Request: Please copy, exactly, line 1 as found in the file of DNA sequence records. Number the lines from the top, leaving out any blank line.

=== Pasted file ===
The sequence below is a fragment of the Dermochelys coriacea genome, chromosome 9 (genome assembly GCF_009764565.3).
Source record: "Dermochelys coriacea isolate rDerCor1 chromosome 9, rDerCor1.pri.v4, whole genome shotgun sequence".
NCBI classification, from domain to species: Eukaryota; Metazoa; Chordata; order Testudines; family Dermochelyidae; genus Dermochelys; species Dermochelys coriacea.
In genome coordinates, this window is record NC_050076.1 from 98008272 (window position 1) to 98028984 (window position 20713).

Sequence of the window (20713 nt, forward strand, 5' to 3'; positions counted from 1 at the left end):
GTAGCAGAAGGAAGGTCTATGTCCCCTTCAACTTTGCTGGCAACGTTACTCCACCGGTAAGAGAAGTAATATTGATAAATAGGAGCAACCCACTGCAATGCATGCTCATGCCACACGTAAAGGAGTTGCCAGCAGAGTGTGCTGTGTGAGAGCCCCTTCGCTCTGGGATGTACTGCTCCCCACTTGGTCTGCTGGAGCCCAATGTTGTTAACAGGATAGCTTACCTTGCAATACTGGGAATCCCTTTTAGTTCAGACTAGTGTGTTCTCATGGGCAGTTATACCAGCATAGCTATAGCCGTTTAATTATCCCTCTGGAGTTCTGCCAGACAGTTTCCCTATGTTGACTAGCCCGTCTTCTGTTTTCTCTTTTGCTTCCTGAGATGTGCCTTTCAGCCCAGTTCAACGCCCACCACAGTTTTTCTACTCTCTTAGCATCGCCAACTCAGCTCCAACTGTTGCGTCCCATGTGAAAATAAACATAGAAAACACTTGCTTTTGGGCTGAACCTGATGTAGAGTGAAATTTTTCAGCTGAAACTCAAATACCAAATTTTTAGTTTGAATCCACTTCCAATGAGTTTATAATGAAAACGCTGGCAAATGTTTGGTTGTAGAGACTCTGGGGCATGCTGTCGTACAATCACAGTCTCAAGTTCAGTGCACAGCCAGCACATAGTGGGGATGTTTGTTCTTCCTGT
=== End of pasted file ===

The sequence below is a fragment of the Dermochelys coriacea genome, chromosome 9 (genome assembly GCF_009764565.3).